Your colleagues will have questions

I work as an English teacher here, and my colleagues are always asking me about what I eat, when I take my hijab off, what I believe etc. It’s great that they want to learn more about me and my religion and culture, but some days, the constant questions and assumptions really make me feel like I’m “different,” an “outsider.”  It’s a pain sometimes to know that other English teachers are getting asked about their classes and students and I’m being asked if I shower with my hijab on.


If you speak even a word of Korean, you’re #winning

This has probably got something to do with the fact that a lot of non-Koreans who settle in Korea do not speak the language. I’ve been in situations where I’ve been applauded just for saying hello in Korean. When I continue to speak in Korean, it’s a standing ovation and I really feel like a genius even though I’ve just asked, “Where is the toilet?” If you want your ego filled, learn some Korean words before coming here.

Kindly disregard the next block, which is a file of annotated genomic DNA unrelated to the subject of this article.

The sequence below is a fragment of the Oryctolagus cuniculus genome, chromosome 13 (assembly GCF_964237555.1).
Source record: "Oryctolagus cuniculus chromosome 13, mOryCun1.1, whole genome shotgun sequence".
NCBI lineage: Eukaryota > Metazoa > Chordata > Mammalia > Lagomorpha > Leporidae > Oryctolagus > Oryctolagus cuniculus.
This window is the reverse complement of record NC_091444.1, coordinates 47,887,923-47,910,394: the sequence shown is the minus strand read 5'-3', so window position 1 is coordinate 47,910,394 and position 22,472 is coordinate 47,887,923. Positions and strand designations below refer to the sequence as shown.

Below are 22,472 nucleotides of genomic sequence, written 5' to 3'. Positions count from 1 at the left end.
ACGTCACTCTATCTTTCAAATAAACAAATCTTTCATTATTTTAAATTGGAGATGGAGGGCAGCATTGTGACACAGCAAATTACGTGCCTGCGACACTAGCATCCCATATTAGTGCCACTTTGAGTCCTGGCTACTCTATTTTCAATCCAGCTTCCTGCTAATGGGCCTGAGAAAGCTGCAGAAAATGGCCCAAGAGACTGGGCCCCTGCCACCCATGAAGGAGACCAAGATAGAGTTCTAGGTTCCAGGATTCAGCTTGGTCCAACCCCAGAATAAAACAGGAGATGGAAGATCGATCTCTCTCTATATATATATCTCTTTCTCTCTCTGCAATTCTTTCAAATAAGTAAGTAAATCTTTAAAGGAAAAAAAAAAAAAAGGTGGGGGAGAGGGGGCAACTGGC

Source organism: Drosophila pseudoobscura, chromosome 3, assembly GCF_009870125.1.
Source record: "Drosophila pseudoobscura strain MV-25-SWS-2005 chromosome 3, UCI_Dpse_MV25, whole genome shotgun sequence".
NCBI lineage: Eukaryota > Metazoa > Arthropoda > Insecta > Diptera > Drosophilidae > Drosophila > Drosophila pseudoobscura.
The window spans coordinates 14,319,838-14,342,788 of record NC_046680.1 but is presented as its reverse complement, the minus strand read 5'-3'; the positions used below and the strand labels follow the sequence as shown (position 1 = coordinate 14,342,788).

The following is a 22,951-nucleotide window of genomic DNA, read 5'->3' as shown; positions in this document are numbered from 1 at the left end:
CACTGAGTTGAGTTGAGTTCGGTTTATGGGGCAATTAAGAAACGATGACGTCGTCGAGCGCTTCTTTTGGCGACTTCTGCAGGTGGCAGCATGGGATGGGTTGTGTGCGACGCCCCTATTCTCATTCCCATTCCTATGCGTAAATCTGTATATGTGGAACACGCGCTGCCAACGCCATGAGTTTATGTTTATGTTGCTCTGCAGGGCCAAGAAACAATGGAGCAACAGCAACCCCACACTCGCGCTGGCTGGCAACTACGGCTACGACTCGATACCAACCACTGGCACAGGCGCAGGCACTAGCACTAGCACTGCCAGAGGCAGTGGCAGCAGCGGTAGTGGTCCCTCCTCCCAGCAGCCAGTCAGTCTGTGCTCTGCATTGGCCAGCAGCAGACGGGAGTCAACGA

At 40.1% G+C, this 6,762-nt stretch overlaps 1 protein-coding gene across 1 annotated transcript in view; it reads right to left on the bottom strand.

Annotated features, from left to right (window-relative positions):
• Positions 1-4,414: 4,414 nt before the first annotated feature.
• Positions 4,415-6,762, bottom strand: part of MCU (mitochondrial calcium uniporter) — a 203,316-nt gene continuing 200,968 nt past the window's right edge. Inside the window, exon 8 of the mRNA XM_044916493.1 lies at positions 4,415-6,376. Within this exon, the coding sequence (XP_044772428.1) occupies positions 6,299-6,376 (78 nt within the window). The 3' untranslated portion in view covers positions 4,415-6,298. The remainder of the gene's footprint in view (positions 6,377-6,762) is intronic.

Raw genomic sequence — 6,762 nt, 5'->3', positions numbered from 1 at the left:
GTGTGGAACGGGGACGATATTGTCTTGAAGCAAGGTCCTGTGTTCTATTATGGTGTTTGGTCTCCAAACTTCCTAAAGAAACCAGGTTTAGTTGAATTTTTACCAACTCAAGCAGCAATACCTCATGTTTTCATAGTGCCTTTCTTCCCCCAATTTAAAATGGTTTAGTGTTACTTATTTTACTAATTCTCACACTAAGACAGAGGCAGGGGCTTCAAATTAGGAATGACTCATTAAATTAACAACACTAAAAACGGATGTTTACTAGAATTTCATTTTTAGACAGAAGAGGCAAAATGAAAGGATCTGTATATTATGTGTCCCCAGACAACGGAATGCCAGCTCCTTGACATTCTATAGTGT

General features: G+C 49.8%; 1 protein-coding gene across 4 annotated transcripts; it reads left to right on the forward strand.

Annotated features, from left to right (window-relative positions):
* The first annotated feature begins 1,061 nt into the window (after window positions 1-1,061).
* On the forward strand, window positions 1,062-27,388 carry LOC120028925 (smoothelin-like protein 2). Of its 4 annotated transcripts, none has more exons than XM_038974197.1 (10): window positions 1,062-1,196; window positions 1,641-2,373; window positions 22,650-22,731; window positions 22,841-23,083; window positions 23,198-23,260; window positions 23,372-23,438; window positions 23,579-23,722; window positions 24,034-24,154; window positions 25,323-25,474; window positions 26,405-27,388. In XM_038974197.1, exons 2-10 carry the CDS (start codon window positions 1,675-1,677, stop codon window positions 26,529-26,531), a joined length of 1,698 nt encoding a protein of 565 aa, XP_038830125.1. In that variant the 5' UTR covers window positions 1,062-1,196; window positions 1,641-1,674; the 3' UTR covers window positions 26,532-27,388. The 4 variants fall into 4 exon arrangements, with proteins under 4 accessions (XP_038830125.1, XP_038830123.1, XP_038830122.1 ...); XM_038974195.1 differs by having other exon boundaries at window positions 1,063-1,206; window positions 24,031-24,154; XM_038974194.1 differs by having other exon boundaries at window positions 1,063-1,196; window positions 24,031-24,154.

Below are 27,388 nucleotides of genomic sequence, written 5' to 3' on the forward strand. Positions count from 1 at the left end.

Social life lit

Korea is the land of 24/7. 24/7 convenience stores, cafes, computer game rooms, karaoke … Clubs are still pumping at 6am, street performances go on well into midnight and night food markets are open until about 11/12pm (depending on where you are in Korea). As well as this, there are so.many.things. to see and do in Korea. That can be saved for a whole ‘nother post.

  1. You are a holy person

Religion does not constitute a large percentage of the lives of many Koreans, so they will respect you a lot for the fact that you are in “connection with the most High,” seeing you literally as a “holy” person. It’s weird. I definitely feel that Koreans see me this way sometimes, especially when they bow and hand me items with one hand on their elbow (a sign of respect). I meannnnnnnn …. I ain’t complaining *flips hijab and walks off in to the sunset*.

If you want to hear more about my escapades in Korea, subscribe to my Youtube channel (Nasra Living) and follow me on Instagram (@nasraliving).